It happens to Jeff and me at least once a month. We are in a meeting talking about major gifts, donors and building caseloads, and someone in the room will ask: “What do you suggest we do about those young people? Shouldn’t we be talking to them and having them on caseloads?”
I ask, “Are those young people – those millennials – supporting your organization now?”
“No, but they are an important group, Richard. We should be spending money on them now because they ARE our future.”
So I ask, “And what budget are you going to use to market to this group? The donor acquisition budget? Cultivation of donors budget? Are you going to delay hiring a new MGO who can work with the donors you currently have?”
And the conversation often goes on with some pretty strong positions being taken on why this is an important agenda and it must be done now. Even when I say that the older people are giving most of the money, that doesn’t convince the Millennial advocate to agree that it may not be worth spending a lot of money and effort on them.
Don’t get me wrong.
I know there are a lot of Millennials (ages 18-34) in our country – 75.4 million of them as of 2015, surpassing the baby boomers (ages 51-69) at 74.9 million. And they may eventually be a force to contend with. But the facts are that they do not give like older people do. With limited resources to spare, every non-profit must focus on those age segments that are giving and will continue to give the most money to fund the programs of the organization.
This topic came into sharp focus when I was in Minneapolis several weeks ago with the good Salvation Army folks there. Their super-sharp data analysts had produced a report showing that 76% of the money given over the last two and a half years was given by donors 61+ years of age. This was not surprising to me. Nor was it surprising that these same folks gave 79% of the funds that came in via direct mail. We all know that direct mail is a “traditional” fundraising medium.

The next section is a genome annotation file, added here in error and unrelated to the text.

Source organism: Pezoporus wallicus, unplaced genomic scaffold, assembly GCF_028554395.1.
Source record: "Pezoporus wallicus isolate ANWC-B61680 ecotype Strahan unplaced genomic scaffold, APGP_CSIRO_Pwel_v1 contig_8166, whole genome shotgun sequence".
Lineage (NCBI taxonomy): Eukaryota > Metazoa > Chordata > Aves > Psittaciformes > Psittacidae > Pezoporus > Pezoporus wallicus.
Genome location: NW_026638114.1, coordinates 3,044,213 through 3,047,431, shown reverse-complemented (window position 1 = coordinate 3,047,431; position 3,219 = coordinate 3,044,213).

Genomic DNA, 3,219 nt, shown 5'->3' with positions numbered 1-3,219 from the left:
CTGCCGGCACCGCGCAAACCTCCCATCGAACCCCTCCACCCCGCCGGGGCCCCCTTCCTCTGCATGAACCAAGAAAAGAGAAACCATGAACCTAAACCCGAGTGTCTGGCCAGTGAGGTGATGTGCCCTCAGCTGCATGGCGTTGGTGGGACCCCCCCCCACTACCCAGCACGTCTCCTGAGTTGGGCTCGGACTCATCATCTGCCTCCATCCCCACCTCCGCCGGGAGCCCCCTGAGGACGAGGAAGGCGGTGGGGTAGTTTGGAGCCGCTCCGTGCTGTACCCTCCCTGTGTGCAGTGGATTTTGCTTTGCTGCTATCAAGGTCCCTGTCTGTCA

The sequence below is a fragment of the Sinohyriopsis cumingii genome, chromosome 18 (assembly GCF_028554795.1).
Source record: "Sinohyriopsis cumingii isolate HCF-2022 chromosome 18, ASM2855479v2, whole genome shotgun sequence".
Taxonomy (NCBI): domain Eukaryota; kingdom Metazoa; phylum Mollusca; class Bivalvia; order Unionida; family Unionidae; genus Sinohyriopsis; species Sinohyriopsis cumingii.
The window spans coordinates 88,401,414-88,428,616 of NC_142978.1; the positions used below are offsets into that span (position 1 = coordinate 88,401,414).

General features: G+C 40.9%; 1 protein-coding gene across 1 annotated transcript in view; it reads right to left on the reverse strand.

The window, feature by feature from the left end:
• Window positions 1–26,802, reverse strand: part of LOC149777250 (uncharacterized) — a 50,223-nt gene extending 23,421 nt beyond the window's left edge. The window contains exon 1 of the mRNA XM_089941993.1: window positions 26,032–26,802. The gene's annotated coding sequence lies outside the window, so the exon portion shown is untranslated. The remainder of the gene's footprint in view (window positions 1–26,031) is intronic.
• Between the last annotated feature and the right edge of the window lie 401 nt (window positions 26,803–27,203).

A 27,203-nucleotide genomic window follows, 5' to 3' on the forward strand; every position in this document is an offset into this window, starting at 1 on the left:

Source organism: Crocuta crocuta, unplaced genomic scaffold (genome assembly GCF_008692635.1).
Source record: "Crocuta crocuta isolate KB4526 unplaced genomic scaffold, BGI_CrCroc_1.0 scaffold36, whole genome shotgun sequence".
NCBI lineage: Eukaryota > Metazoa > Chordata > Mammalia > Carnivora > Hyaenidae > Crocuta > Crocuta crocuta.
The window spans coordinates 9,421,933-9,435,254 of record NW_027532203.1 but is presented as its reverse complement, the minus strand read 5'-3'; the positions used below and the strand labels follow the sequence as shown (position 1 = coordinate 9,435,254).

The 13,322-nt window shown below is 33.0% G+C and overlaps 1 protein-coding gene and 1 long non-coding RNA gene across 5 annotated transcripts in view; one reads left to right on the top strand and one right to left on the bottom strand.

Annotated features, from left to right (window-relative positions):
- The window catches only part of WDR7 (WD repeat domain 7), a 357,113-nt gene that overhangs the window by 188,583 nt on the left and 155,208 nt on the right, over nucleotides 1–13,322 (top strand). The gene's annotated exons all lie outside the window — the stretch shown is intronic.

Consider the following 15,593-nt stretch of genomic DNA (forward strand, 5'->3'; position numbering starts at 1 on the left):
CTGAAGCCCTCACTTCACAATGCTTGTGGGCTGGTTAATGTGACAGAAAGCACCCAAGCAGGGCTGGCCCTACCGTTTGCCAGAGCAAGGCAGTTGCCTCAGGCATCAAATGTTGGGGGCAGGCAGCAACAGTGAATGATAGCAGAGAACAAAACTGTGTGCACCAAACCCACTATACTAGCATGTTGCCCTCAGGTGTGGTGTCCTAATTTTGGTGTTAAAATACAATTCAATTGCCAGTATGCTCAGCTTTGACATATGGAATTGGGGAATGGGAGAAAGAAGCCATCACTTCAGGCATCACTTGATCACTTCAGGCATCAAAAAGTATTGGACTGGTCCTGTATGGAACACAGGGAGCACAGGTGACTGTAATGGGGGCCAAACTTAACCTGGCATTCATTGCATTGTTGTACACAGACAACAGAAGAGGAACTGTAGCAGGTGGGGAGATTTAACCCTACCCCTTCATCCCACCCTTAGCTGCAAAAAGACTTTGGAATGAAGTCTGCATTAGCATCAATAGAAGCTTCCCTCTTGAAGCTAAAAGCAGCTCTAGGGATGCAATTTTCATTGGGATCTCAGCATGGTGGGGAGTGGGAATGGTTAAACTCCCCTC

But what surprised me is that 48% of all the money raised via the internet came from people 61 years of age and older, including a nice group of 80 and 90 year olds, and some that were even older! Imagine that.
These progressive fundraisers had produced this report to (a) remind themselves about who is giving the money, and (b) to see if age-appropriate messaging could be used for some or all of the segments.
It was comforting to see that everyone in the room had a clear understanding and positive acceptance that older-age givers were a very important and valued segment of their donor base.
That brings me to my main point. When constructing a caseload for your major gift efforts, don’t – not for one second – make any decisions about who you will add based on age, and certainly don’t allow any bias or preference you might have on this subject to influence your thinking. Stick with what is known and true. Older people give more.
Now there will be some exceptions where a younger donor has capacity, inclination and a proven track record of giving. But when you are interacting with that exception, don’t think you can extrapolate that out to your entire active donor file. Instead just stay with the tried and true selection criteria: recency, gift amount, capacity and relationship. Then qualify them.
The result will be a caseload which most likely contains a majority of older donors. And that will be good.